With respect to alcohol consumption and MTHFR genotypes, two previous studies reported strong inverse associations among whites for the interaction of low alcohol consumption and the codon 677 TT genotype (17, 18), whereas one study found no association (19). Studies of colorectal adenomas have also observed the combination of the MTHFR 677 TT genotype and moderate alcohol consumption resulted in lower risk (46, 47). In our study, ORs for MTHFR codon 677 genotype were close to 1.0 among both drinkers and nondrinkers, similar to the study of Slattery et al.(19). For codon 1298, we observed an inverse association with colon cancer for nondrinkers with the CC genotype, suggesting that codon 1298 genotype may be more relevant than codon 677 genotype. However, we had limited power to evaluate interactions with alcohol in our study because alcohol consumption was low.

Differences in results across studies of MTHFR genotype and colon cancer could be attributable to the methods used for MTHFR genotyping. Our observed allele frequencies were similar to previous studies, and genotypes in our study were confirmed using two different laboratory methods. In our study, 2 white cases and 1 white control were heterozygous, and 2 white controls were homozygous for the codon 677 T + codon 1298 C haplotype. Previous reports suggested that the codon 677 T allele occurred only on a codon 1298 A (wild-type) chromosome, and 1298 C variant occurred on a 677 C (wild-type) chromosome (21, 48). Individuals homozygous for low-activity MTHFR alleles at both loci (codon 677 TT and codon 1298 CC) were not observed in studies conducted in the Netherlands (21), Germany (48), and Israel (43). However, Chen et al.(22) observed 3 white individuals (3% of controls) who were heterozygous for a codon 677 T + codon 1298 C haplotype. In our study, codon 677 and 1298 genotypes were confirmed by two separate laboratory methods, but determination of haplotypes was based upon maximum likelihood statistical methods and not direct observations. With the exception of the 5 people with apparent codon 677 T + codon 1298 C haplotypes, our observed haplotypes are similar to those reported recent by Rosenberg et al.(43) for white Israelis and Ghanaian Africans.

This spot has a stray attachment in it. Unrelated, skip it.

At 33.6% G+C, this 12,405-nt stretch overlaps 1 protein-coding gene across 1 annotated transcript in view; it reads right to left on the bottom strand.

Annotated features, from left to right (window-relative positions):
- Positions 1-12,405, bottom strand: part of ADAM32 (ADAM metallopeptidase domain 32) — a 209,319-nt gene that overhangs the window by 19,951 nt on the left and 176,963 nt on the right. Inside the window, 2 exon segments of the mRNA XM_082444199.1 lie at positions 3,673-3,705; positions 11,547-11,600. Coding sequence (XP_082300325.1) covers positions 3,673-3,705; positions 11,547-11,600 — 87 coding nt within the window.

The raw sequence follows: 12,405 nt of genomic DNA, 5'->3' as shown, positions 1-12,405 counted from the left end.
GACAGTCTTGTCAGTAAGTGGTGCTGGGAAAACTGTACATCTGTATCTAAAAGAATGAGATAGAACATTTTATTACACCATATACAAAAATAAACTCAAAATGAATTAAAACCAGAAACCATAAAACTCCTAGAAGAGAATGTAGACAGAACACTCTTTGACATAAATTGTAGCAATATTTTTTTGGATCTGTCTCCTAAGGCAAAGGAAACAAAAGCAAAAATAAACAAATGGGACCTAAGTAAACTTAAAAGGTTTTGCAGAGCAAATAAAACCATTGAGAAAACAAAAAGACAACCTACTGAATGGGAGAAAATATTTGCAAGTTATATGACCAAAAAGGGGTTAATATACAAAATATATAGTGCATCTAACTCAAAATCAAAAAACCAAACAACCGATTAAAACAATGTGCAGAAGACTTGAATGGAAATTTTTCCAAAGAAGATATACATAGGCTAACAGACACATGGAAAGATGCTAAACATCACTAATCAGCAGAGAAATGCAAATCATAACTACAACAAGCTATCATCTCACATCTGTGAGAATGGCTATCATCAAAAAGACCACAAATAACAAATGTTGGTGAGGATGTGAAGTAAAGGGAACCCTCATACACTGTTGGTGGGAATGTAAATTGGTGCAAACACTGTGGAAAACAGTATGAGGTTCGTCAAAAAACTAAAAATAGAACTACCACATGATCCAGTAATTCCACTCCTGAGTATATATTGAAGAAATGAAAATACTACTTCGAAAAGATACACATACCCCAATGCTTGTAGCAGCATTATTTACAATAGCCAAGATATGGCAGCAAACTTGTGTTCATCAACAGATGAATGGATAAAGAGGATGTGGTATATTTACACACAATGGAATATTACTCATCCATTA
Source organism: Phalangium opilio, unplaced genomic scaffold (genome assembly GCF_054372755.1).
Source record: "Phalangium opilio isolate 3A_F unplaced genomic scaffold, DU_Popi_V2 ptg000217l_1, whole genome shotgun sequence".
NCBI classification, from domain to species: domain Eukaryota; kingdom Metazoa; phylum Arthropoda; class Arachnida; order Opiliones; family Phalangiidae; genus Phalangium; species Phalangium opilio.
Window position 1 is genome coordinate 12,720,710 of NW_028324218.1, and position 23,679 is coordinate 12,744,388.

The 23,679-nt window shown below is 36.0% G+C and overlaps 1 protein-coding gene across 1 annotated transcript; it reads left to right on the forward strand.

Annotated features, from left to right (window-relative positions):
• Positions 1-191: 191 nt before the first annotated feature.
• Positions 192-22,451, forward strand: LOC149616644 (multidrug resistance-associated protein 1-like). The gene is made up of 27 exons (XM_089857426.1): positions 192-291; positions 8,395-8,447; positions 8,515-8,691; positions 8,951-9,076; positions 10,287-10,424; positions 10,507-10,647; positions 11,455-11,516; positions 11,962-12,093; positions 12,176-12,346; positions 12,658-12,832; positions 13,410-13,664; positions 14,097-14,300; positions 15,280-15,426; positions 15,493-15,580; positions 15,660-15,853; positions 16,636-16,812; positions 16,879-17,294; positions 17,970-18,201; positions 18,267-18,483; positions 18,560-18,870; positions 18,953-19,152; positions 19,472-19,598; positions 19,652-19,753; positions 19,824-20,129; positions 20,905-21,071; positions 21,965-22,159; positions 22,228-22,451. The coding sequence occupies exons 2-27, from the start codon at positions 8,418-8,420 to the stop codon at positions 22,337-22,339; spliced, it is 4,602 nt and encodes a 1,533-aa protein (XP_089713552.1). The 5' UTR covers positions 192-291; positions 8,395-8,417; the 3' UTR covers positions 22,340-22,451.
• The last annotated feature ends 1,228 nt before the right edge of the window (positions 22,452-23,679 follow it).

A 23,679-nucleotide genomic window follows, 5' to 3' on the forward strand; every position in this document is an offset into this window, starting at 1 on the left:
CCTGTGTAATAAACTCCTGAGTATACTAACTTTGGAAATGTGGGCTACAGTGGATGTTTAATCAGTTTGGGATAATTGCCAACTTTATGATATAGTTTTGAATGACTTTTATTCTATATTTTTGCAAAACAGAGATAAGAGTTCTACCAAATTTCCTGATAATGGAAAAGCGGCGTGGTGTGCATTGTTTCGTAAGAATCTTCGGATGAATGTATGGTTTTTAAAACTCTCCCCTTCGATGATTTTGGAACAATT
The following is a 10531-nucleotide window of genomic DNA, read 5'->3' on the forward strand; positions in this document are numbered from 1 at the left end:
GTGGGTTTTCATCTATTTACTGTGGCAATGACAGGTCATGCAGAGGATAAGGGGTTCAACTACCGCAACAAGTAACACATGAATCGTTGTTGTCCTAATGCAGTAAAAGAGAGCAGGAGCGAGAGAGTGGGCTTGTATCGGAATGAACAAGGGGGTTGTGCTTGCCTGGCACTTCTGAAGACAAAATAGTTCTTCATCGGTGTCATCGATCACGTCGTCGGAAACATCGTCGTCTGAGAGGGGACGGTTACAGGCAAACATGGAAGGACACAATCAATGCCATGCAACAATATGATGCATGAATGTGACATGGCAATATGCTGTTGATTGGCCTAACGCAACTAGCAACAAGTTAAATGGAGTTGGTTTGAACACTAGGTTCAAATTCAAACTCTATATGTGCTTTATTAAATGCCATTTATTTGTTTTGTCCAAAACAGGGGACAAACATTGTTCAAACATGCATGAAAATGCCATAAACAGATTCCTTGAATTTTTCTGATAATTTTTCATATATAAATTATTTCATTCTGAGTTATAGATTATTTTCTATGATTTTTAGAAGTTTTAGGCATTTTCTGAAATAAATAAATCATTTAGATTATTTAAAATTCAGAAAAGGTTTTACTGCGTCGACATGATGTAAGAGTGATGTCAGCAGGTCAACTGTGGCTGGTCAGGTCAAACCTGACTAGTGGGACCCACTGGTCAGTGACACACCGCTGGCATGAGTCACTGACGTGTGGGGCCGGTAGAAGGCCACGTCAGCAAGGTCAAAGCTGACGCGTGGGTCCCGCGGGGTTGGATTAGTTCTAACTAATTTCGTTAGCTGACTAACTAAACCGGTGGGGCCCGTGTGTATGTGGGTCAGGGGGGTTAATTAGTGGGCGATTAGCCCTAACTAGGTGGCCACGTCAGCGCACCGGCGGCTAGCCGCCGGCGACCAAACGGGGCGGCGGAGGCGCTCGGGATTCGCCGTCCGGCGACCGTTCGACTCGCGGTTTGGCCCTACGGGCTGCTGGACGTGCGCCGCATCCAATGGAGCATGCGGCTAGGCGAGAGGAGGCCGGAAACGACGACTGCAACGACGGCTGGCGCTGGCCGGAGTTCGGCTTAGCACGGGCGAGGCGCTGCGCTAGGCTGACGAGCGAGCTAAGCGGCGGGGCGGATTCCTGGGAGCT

In our study, response rates were modest but were comparable with many recent population-based studies (49). Cooperation rates for blood draws were high compared with other studies (49). The fact that MTHFR genotype and allele frequencies were similar to previous studies suggests that enrollment in our study was not differential with respect to genotype. ORs for environmental factors were similar to previous studies and did not differ among those who gave and blood and those who did not. Thus, selection bias is an unlikely explanation for our observed results. Recall bias must be considered because we used self-reported dietary information gathered after the diagnosis of disease in cases (50). Total folate intake less than the current recommended daily allowance (400 μg/day; Ref. 37) was associated with a slight increase in colon cancer risk in our study. Use of dietary supplements showed a weak inverse association. These results are consistent with previous prospective epidemiological studies of colon cancer (3, 50), as well as studies of colon polyps (51, 52), where recall bias is expected to be minimal. Recent laboratory evidence lends biological plausibility to these findings. Kim et al.(53) recently showed that in rat models, folate deficiency induces DNA strand breaks in the P53 tumor suppressor gene, and folate supplementation prevents them. Previous studies reported a positive association between alcohol consumption and risk of colon cancer (3) and colon polyps (52), but we did not observe such an association in our study. However, alcohol consumption was low in our study population, and very few participants consumed alcohol at the levels associated with increased risk in previous studies of colon cancer.

Our study was the first to examine MTHFR 677 and 1298 polymorphisms in a population-based study that included large numbers of African Americans and large numbers of people with less than adequate folate intake. Previous studies examined the role of MTHFR polymorphisms in mostly white populations where folate intake was fairly high. In contrast, we examined the effects of MTHFR genotype in a population where folate intake was low. For this reason, we may have detected more of the detrimental effects of wild-type MTHFR activity that are seen at low levels of folate intake. In our study, MTHFR codon 1298 genotype had a stronger effect on colon cancer risk than MTHFR codon 677, and future studies are needed to confirm or refute this finding. To date, epidemiological studies have only examined one of many genes involved in metabolism of folate (12). Use of polymorphisms for additional loci will provide additional important information regarding the role of folate intake in colon cancer risk and help to determine the amounts of folate supplementation required to reduce risk of colon cancer.